Anglers Paradise are delighted to share with you that from a year’s fundraising at Anglers Paradise with Raffles, Quizzes and Netting Events we have raised over £7000 and have given to the following Charities –
Over and Above – Cardiology supporting the Northern Devon Healthcare NHS Trust, Air Ambulance, Active Halwill, Emergency Volunteer Drs, Halwill Primary School and the Okehampton St.Boniface Church. We are very thankful to all our customers that helped us raise this and help so many worthy causes. We look forward to raising more in 2020!!
In 1986 I remember eagerly collecting my copy of the book ‘Casting at the Sun’ by Christopher Yates. I read the book enthralled from cover to cover as it described angling adventures on mystical lakes where great carp glided through mysterious waters. In my view the book is the best piece of angling literature ever written encompassing much of anglings true essence.
Thirty odd years later Pauline and I set off to listen to a talk by Chris at Pentridge Village hall in Wiltshire.
We left our farmhouse B & B on a wet and misty evening in late November driving through tree lined rural village lanes. On such an evening the sat nav was a welcome guide to our destination. As we entered the village of Pentridge we were guided by signs to Chris Yates that eventually brought us to a chaotic assembly of randomly parked cars.
We entered the village hall that was packed with an audience predominated by men. It was pleasing to see a wide mix of ages with several younger faces smiling enthusiastically as they chatted, swapping tales of a predominantly piscatorial nature. The hall proved the perfect venue with its high ceiling and timeless décor that would I imagine have changed little in recent decades unlike many village halls that have been modernised and sanitised.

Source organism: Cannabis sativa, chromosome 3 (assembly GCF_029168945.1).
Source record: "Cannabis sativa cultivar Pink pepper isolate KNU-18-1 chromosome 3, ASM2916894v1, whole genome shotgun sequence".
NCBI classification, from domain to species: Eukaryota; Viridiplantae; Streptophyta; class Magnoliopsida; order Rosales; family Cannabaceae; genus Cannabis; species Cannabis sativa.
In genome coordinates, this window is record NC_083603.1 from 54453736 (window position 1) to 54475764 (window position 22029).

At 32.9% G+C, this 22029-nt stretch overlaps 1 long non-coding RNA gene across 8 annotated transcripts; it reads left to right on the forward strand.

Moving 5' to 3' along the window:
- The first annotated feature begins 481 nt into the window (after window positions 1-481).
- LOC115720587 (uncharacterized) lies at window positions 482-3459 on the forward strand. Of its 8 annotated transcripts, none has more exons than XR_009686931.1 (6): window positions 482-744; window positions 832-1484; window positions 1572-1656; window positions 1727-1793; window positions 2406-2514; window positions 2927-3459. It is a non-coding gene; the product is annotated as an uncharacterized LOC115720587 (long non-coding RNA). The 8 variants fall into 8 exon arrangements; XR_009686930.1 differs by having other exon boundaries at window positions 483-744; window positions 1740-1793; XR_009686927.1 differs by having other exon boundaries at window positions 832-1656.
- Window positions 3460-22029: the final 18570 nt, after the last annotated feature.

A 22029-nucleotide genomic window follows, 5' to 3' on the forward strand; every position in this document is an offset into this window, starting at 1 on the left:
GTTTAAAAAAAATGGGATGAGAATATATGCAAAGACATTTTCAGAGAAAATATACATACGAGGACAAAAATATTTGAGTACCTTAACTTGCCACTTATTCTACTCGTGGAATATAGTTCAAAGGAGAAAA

This was the third evening talk featuring Chris with each event selling out and raising substantial funds to assist in cancer research. Anglers had travelled from far and wide to listen to the talk with visitors from the Netherlands, South Wales and North Yorkshire to name a few. What entices people to travel so far on a cold wet November night?
Chris arrived receiving a warm welcome from the packed hall and chatted warmly to all signing books and other paraphernalia. Winners of an auction to spend a day fishing with Chris were given special certificates and raffle prizes were announced as those present dug deep into their wallets in the hope of winning a valuable prize.
The event organiser Neil Martin introduced Chris to the audience who immediately adopted a hushed tone of anticipation. And so, the talk began with Chris announcing that he was not sure where the talk would lead. Starting off with his latest passion for marsh harriers Chris delivered a mesmerising talk that flowed easily reminiscing about fishing in rivers and lakes whilst weaving in fascinating stories of ghosts, lost friends and other adventures. The core essence of Chris’s delivery was one of fun, humour and a connection with the natural world.
After a lengthy break with more book signing it was time for the raffle draw with some stunning and memorable prizes on offer. I was delighted to win a Lucky Crucian carp float donated by Chris. A treasured memento of a special night.
The raffle was followed by a fascinating question and answer session between Chris and the audience covering more fishy tales, tactics and ghostly goings on.
And so, the evening drew to a close and we set off into the night our minds swimming with fish and countryside visions. Mr Yates is certainly an antidote to the negativity of this modern world.
Below – My recent book ” I Caught A Glimpse” Is available from – https://thelittleegretpress.co.uk